The third aspect of Godbearing we see in Mary is the willingness to bear the suffering of others. In so many beautiful renderings of the Pieta, Mary bears the broken body of her crucified son on her lap – the Messiah Jesus, the Incarnate One, fully human – one of us. Mary stayed with Jesus to the bitter end. She didn’t run away when he was experiencing an excruciating death on the cross. She remained steadfast when he was humiliated and abandoned by almost all of his followers.
Godbearers cradle the brokenness of others in their arms and share in their suffering at the hands of a death-dealing world. As Christ followers, we cradle the brokenness of others and share in their suffering at the hands of a death-dealing world. Let it be…
Bearing God within, bearing witness through our words and actions, bearing the suffering of others, this shouldn’t be news to us. This kind of Godbearing is the way it has been for over 2000 years. This kind of Godbearing is what it means to follow in the Jesus way.
But bearing God within doesn’t just happen. It takes commitment – commitment to things like bible study or small groups, things like Emmaus Walks or other opportunities to have the renewed image of God blossom within you. If you want your congregation to grow, start by looking within yourself. Are you in a small group? Or a bible study? Following Jesus Christ isn’t just about showing up every week or so on Sunday. It’s about attending to the growth of our spirits; it’s about making space for God within ourselves through prayer, and study, and spiritual conversation.
Bearing faithful witness takes effort too. It’s easy to answer the question “Do you want your church to grow?” Of course we do! Everybody wants their church to grow. The harder question is are we willing to do the things that are necessary for our church to grow? That’s an entirely different thing. One of those things is bearing faithful witness. We do that in our daily lives, the way we treat others, the stands we take on sensitive and important issues, how willing we are to speak out on behalf of those who have no voice or to stand with those who lack support. We bear faithful witness when we share our personal stories of faith, what Jesus Christ means to us and how we’ve experienced the Holy Spirit working in our lives.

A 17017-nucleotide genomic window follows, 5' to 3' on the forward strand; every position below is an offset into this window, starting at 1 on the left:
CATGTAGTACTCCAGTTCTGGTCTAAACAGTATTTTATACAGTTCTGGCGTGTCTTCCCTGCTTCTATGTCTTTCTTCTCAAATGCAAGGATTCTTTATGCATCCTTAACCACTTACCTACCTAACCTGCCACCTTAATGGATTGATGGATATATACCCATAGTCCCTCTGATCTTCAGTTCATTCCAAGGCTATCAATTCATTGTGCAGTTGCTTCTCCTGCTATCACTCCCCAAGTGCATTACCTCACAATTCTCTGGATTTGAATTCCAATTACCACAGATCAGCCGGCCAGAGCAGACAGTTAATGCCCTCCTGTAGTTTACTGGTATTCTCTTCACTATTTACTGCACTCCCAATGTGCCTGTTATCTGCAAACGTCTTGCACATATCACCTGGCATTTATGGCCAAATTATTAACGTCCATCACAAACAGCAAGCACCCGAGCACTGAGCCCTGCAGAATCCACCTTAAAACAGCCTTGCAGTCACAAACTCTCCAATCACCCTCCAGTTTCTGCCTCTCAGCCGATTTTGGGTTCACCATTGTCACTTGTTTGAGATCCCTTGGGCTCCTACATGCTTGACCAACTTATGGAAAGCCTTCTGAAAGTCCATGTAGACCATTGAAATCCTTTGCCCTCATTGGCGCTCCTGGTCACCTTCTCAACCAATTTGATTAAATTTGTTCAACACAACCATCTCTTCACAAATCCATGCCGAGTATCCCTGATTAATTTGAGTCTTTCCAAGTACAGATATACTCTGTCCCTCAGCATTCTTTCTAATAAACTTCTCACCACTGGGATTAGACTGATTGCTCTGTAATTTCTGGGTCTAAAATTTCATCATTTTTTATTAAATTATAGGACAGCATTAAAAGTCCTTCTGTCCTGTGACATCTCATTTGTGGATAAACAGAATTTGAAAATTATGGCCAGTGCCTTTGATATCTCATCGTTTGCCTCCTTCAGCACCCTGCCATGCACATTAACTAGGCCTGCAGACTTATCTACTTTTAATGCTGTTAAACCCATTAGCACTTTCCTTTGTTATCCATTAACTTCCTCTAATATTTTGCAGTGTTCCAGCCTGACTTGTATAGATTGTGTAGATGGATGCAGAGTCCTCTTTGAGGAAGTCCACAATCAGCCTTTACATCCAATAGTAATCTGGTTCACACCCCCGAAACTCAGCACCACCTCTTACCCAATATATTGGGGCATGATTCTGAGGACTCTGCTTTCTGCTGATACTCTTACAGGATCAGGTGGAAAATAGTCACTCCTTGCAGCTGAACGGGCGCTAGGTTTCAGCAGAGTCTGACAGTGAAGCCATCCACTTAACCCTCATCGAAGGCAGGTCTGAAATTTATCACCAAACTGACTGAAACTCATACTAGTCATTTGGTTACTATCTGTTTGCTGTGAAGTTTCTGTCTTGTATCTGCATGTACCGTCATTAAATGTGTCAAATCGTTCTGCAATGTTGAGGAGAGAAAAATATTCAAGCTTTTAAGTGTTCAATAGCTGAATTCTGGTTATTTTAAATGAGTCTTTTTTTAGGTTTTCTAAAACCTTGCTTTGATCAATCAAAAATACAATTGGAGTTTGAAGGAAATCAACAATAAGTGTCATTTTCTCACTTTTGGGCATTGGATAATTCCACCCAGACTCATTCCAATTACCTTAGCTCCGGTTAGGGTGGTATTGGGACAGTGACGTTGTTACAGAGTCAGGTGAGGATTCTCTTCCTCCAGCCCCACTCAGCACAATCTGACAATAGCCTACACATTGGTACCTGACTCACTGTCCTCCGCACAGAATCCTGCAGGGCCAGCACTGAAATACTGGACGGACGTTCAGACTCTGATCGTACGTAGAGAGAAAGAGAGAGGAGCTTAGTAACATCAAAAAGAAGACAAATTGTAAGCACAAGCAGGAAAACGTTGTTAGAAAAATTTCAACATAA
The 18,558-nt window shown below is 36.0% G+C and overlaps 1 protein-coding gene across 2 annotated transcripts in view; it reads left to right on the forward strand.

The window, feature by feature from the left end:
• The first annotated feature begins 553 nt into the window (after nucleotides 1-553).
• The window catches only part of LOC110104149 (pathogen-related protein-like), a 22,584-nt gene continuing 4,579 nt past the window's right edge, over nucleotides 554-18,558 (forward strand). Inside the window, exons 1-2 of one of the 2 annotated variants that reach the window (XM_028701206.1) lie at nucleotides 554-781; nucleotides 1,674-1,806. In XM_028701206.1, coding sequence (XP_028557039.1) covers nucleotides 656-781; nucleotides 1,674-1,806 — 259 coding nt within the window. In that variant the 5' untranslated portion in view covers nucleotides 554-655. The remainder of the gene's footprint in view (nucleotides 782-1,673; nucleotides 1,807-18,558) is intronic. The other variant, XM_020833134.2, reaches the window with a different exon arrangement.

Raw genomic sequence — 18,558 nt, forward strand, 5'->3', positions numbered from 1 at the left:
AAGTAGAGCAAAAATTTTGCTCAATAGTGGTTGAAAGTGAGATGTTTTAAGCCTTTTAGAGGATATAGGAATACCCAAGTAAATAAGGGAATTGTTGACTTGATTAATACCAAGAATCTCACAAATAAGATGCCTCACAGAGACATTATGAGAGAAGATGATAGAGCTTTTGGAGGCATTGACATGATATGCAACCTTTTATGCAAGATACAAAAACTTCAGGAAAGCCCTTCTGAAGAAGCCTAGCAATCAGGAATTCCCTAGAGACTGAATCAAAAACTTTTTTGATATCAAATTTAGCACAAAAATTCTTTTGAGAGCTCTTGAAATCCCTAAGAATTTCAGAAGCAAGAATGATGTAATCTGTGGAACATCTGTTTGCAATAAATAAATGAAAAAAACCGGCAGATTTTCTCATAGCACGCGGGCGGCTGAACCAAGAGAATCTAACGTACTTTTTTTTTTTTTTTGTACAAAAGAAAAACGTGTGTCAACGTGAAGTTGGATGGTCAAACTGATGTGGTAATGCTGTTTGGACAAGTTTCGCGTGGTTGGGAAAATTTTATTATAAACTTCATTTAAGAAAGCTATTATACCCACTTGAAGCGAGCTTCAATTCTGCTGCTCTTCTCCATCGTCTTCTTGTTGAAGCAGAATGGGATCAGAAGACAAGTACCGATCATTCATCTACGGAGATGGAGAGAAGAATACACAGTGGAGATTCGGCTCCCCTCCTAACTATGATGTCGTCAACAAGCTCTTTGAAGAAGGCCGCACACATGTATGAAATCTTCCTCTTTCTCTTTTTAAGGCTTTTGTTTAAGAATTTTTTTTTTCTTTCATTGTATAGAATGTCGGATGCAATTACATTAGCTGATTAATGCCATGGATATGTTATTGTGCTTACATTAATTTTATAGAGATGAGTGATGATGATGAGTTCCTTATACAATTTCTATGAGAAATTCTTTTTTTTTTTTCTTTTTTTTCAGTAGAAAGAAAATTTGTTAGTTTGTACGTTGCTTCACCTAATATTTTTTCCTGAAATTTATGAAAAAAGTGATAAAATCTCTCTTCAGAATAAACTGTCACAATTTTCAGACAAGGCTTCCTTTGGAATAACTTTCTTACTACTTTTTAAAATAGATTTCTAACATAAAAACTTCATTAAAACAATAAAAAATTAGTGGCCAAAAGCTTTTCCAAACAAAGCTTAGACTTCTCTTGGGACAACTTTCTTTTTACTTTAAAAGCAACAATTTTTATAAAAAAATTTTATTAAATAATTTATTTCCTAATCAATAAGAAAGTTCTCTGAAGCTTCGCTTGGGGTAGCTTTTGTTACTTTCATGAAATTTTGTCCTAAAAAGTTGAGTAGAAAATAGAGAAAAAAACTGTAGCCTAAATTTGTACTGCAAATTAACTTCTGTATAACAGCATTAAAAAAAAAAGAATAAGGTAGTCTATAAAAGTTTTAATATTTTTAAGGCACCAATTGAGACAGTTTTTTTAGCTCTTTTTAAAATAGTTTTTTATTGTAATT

We bear faithful witness when we worship together – especially when that worship is dynamic and infused with the power of the Holy Spirit. Especially when that worship is focused not on us and on our own likes or our own needs or our own preferences; but when our worship is focused on God and focused on enabling others – especially those others who aren’t here yet – to experience the presence of the living God for themselves.
And bearing the suffering of others. Big surprise! The Christian life takes effort. Following Jesus is work. It’s work because it requires that we stand in solidarity with those who don’t have enough, to pray and intercede and visit the sick and care for the dying and bind up the broken – to cradle in our own arms all those who suffer at the hands of a death-dealing world.
Mary is our prototype. Let it be according to your words. Each of us has to bear God in our own life. How will you do it? How will you bear God within? What change will you need to make to be God’s doulē and no one else’s? How will you bear faithful witness? Whose suffering will you bear?
Each of us is to be a theotokos – a Godbearer. I pray that it would be so…AMEN.
 I am grateful to Orthodox theologian, Kallistos Ware for his assertion that the term Theotokos is more accurately translated “Godbearer” than “Mother of God.”
 I am grateful to Elaine Robinson the three-fold description of Godbearing.
 Robert Jenson, “A Space for God,” Mary, Mother of God, ed. Carl E. Braaten & Robert W. Jenson (Grand Rapids: Eerdmans, 2004) 51.
 Tim Perry, Mary for Evangelicals: Toward an Understanding of the Mother of Our Lord (Downers Grove: IVP Academic, 2006) 73.